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Bitcoin and The IRS - Are The IRS Catching Tax Cheats?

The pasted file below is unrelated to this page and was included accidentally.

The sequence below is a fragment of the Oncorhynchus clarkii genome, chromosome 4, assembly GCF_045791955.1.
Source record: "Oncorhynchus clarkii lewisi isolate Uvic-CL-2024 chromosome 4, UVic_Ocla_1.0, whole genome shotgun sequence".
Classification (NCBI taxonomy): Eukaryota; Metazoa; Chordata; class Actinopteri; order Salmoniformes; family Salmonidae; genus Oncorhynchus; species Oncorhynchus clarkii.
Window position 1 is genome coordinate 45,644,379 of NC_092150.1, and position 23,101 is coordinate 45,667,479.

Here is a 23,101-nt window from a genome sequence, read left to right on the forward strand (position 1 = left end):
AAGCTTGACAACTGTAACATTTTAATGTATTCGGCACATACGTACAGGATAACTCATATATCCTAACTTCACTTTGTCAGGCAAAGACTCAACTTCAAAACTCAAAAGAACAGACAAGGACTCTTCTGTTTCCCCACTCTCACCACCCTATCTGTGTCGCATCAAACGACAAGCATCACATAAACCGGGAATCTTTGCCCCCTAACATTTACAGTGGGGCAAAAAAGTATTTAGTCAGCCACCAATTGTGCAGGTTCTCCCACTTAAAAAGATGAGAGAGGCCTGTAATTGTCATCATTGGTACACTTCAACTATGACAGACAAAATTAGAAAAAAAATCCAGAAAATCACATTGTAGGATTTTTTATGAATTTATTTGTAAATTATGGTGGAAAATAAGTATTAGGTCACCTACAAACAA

Published: 19/11/2017 Channel: David Hay Tags: bitcoin, tax, bitcoin taxation, cryptocurrency tax, tax reform, capital gains tax, monero, altcoins, tax plan, davidhay, crypto, crytocurrencies, fintech, ethereum, litecoin, crypto market, ethereum trading, crypto portfolio, bitcoin lending, margin trading, distributed ledger, bitconnect ponzi, bitcoin loan, bitconnect scam, bitconnect review, david hay, cryptocurrency crash, day trading, hodl, cryptocurrency trading, crypto trading, bittrex, bitcoin trading Duration: 17:33 Views: 74825 Likes: 1662 Dislikes: 77 Comments: 1430 Bitcoin was something like Schrodinger's currency. Without regulatory observers, it might claim to be money and land in precisely the exact same time. Now the Internal Revenue Service has opened the box, and also the digital money's state is established - at least for federal tax purposes. The IRS recently issued guidance on how it will treat bitcoin, and any other stateless digital competitor. The brief answer: as land, not money. Bitcoin, together with other virtual currencies which may be traded for legal tender, will be treated in most instances as a capital asset, and in a couple of situations as inventory. Bitcoin holders that are not traders will be subject to capital gains tax on gains in value. Bitcoin"miners," who unlock the money's algorithms, will have to report their finds as earnings, just as other miners do when extracting more conventional resources. Though this decision is not likely to cause much turbulence, it's worth noting. Now that the IRS has made a call, investors and bitcoin fans can proceed with a more accurate comprehension of what they are (virtually) holding. A bitcoin holder who would like to follow the tax law, instead of preventing it, now knows the way to do so. I believe that the IRS is correct in determining that bitcoin isn't money. Bitcoin, and other digital currencies like it, is too shaky in value for it to realistically be called a kind of currency. In this era of floating exchange rates, it is a fact that the value of almost all monies varies from week to week or year to year relative to some specific benchmark, while it's the dollar or a barrel of oil. However, a key feature of money is to function as a store of value. The worth of the money itself shouldn't change drastically from day to day or hour to hour. Bitcoin completely fails this test. Purchasing a bitcoin is a speculative investment. It's not a place to park your idle, spendable cash. Further, to my knowledge, no mainstream financial institution will pay attention on bitcoin deposits in the kind of more bitcoins. Any return on a bitcoin holding comes only from a change in the bitcoin's value. Whether the IRS' decision will help or hurt present bitcoin holders depends on why they wanted bitcoins in the first location. For those hoping to gain directly from bitcoin's changes in value, this is great news, as the rules for capital gains and losses are comparatively favorable to taxpayers. This characterization also upholds how some high-profile bitcoin fans, such as the Winklevoss twins, have reported their earnings in the absence of clear guidance. (While the new treatment of bitcoin is applicable to previous decades, penalty relief could be available to taxpayers who can demonstrate reasonable cause for their rankings.) For those hoping to use bitcoin to cover their rent or purchase coffee, the choice adds complexity, since spending bitcoin is treated as a taxable form of barter. People who invest bitcoins, and those who accept them as payment, will need to be aware the fair market value of the bitcoin on the date the transaction occurs. This will be used to compute the spender's capital gains or losses and the recipient's foundation for future losses or gains. While the triggering event - the trade - is easy to recognize, determining a specific bitcoin's foundation, or its holding period to be able to find out whether long-term or short-term capital gains tax rates apply, may prove challenging. For an investor, that may be an acceptable hassle. But when you're deciding whether to purchase your latte with a bitcoin or simply pull five dollars from your wallet, the ease of the latter is very likely to win the day. The IRS guidance only makes clear what was true: Bitcoin is not a new type of cash. Its advantages and drawbacks are distinct. The IRS has also explained several different points. When an employer pays a worker in virtual money, that payment counts as wages for employment tax purposes. And if companies make payments worth $600 or more to independent contractors using bitcoin, the companies will have to file Forms 1099, just as they would if they paid the builders in cash. Clearer rules may cause new administrative headaches for many bitcoin users, but they can ensure bitcoin's future at a time when investors have good reason to be cautious." [Bitcoin is] getting validity, which it did not have previously," Ajay Vinze, the associate dean at Arizona State University's business school, told The New York Times. He said the IRS decision"puts Bitcoin on a track to becoming a real financial advantage." (1) After all bitcoin users can recognize and agree on the kind of asset it's, that result is likelier. A minority of bitcoin users watched its former unregulated status as a feature, not a drawback. A number of them oppose government supervision for ideological reasons, while some discovered bitcoin a helpful means to conduct illicit enterprise. But as the recent collapse of notable bitcoin exchange Mt. Gox demonstrated, unregulated bitcoin exchange may cause catastrophic losses without a safety net. Some users may have believed they were protecting themselves by visiting bitcoin to escape the heavily regulated banking sector, but no regulation at all is not the answer either. The IRS is right when it states that bitcoin ought to be treated as property. This certainty can secure the future of an asset which, while it makes bad currency, might be useful to those who wish to maintain it as land for speculative or business factors.